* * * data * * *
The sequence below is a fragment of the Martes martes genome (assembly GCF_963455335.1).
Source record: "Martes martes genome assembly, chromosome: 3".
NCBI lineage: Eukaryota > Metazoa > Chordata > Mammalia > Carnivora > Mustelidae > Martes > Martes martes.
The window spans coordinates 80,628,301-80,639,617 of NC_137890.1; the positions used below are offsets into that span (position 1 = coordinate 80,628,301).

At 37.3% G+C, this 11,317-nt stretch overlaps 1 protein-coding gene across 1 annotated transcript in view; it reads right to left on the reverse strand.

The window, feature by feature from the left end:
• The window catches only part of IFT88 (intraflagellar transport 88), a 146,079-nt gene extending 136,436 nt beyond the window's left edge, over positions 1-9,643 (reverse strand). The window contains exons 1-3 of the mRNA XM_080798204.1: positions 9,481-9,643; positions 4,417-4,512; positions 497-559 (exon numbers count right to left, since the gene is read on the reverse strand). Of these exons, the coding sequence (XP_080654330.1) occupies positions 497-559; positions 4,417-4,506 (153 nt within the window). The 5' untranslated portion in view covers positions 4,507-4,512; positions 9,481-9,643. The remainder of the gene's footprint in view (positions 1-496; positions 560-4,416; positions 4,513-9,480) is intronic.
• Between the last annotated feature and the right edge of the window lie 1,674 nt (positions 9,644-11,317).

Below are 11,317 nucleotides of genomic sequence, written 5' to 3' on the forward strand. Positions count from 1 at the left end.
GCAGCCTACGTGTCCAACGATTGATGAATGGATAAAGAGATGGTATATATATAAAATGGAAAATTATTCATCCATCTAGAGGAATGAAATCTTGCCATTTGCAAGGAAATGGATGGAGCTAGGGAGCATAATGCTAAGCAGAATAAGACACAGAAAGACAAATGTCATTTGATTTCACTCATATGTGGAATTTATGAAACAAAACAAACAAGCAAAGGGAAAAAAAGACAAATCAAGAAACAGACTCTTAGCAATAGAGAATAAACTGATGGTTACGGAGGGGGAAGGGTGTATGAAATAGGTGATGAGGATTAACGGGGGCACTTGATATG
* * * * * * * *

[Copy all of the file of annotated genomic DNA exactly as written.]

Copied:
The sequence below is a fragment of the Martes martes genome (assembly GCF_963455335.1).
Source record: "Martes martes genome assembly, chromosome: 3".
NCBI lineage: Eukaryota > Metazoa > Chordata > Mammalia > Carnivora > Mustelidae > Martes > Martes martes.
The window spans coordinates 80,628,301-80,639,617 of NC_137890.1; the positions used below are offsets into that span (position 1 = coordinate 80,628,301).

At 37.3% G+C, this 11,317-nt stretch overlaps 1 protein-coding gene across 1 annotated transcript in view; it reads right to left on the reverse strand.

The window, feature by feature from the left end:
• The window catches only part of IFT88 (intraflagellar transport 88), a 146,079-nt gene extending 136,436 nt beyond the window's left edge, over positions 1-9,643 (reverse strand). The window contains exons 1-3 of the mRNA XM_080798204.1: positions 9,481-9,643; positions 4,417-4,512; positions 497-559 (exon numbers count right to left, since the gene is read on the reverse strand). Of these exons, the coding sequence (XP_080654330.1) occupies positions 497-559; positions 4,417-4,506 (153 nt within the window). The 5' untranslated portion in view covers positions 4,507-4,512; positions 9,481-9,643. The remainder of the gene's footprint in view (positions 1-496; positions 560-4,416; positions 4,513-9,480) is intronic.
• Between the last annotated feature and the right edge of the window lie 1,674 nt (positions 9,644-11,317).

Below are 11,317 nucleotides of genomic sequence, written 5' to 3' on the forward strand. Positions count from 1 at the left end.
GCAGCCTACGTGTCCAACGATTGATGAATGGATAAAGAGATGGTATATATATAAAATGGAAAATTATTCATCCATCTAGAGGAATGAAATCTTGCCATTTGCAAGGAAATGGATGGAGCTAGGGAGCATAATGCTAAGCAGAATAAGACACAGAAAGACAAATGTCATTTGATTTCACTCATATGTGGAATTTATGAAACAAAACAAACAAGCAAAGGGAAAAAAAGACAAATCAAGAAACAGACTCTTAGCAATAGAGAATAAACTGATGGTTACGGAGGGGGAAGGGTGTATGAAATAGGTGATGAGGATTAACGGGGGCACTTGATATG